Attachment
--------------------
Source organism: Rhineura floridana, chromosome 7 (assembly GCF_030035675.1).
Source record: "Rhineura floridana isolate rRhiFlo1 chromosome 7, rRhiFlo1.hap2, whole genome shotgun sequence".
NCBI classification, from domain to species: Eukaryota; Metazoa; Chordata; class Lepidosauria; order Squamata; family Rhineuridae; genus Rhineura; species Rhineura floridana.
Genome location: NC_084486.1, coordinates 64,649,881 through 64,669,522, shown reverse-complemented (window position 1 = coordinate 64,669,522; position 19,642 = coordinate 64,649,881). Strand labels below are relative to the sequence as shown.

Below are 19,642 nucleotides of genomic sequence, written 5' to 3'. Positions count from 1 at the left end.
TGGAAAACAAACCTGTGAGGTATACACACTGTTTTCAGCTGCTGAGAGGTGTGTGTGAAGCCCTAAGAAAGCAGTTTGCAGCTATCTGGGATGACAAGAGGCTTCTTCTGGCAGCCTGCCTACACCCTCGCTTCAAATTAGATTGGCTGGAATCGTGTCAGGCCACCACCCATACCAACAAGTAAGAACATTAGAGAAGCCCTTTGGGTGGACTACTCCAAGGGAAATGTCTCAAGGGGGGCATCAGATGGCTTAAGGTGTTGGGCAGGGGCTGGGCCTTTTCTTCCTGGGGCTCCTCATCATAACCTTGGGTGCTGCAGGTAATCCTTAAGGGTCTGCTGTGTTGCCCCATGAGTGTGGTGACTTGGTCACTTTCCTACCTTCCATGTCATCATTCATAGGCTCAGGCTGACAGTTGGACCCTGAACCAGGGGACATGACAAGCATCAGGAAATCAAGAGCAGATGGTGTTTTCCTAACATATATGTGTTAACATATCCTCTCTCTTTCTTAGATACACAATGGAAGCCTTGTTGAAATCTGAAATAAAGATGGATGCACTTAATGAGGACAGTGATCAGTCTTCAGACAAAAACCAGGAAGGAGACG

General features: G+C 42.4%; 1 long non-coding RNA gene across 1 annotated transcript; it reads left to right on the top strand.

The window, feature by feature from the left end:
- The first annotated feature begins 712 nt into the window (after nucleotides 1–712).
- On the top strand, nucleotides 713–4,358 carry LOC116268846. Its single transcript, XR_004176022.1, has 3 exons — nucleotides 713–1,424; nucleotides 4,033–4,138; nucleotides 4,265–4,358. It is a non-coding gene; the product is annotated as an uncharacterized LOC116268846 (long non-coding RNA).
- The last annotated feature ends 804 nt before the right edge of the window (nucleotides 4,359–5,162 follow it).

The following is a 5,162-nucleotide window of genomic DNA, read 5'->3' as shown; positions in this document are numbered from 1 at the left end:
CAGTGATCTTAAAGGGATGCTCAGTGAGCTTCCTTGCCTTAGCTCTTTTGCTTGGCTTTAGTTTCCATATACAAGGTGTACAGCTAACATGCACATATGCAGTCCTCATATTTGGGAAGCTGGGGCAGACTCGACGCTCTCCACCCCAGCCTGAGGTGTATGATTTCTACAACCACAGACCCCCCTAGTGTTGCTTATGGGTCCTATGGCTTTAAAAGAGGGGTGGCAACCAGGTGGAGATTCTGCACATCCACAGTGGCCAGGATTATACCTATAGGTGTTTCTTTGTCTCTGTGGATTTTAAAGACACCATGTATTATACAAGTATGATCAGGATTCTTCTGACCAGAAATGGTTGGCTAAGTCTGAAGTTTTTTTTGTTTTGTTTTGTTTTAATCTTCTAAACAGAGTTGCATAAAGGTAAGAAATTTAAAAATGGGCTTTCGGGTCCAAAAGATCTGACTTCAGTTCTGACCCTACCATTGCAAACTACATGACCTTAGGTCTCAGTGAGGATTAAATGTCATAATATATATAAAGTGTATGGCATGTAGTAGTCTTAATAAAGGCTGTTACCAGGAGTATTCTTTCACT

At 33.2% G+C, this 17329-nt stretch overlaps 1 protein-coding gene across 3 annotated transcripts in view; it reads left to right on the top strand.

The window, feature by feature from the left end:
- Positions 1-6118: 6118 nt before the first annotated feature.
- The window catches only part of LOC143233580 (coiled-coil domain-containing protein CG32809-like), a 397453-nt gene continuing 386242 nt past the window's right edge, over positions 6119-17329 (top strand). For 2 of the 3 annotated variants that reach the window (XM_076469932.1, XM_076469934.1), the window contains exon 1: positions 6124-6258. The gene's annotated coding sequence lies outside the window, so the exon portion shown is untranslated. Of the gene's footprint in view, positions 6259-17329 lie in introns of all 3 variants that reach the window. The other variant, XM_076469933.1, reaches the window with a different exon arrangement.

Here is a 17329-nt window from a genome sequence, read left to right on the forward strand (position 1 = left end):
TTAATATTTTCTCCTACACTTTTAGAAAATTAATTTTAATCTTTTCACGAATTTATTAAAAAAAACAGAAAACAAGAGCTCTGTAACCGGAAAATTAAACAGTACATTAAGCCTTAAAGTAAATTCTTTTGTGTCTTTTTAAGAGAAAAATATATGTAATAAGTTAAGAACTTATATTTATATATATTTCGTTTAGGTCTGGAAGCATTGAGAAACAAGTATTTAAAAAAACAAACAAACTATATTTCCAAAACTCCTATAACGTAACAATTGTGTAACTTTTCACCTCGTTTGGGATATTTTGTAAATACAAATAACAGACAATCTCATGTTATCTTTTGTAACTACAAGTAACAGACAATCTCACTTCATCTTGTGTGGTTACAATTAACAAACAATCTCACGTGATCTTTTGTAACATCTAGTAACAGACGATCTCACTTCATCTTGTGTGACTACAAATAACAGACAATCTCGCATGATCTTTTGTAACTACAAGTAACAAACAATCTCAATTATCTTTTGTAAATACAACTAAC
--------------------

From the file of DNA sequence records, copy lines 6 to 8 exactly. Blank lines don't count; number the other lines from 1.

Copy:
TGGAAAACAAACCTGTGAGGTATACACACTGTTTTCAGCTGCTGAGAGGTGTGTGTGAAGCCCTAAGAAAGCAGTTTGCAGCTATCTGGGATGACAAGAGGCTTCTTCTGGCAGCCTGCCTACACCCTCGCTTCAAATTAGATTGGCTGGAATCGTGTCAGGCCACCACCCATACCAACAAGTAAGAACATTAGAGAAGCCCTTTGGGTGGACTACTCCAAGGGAAATGTCTCAAGGGGGGCATCAGATGGCTTAAGGTGTTGGGCAGGGGCTGGGCCTTTTCTTCCTGGGGCTCCTCATCATAACCTTGGGTGCTGCAGGTAATCCTTAAGGGTCTGCTGTGTTGCCCCATGAGTGTGGTGACTTGGTCACTTTCCTACCTTCCATGTCATCATTCATAGGCTCAGGCTGACAGTTGGACCCTGAACCAGGGGACATGACAAGCATCAGGAAATCAAGAGCAGATGGTGTTTTCCTAACATATATGTGTTAACATATCCTCTCTCTTTCTTAGATACACAATGGAAGCCTTGTTGAAATCTGAAATAAAGATGGATGCACTTAATGAGGACAGTGATCAGTCTTCAGACAAAAACCAGGAAGGAGACG

General features: G+C 42.4%; 1 long non-coding RNA gene across 1 annotated transcript; it reads left to right on the top strand.

The window, feature by feature from the left end: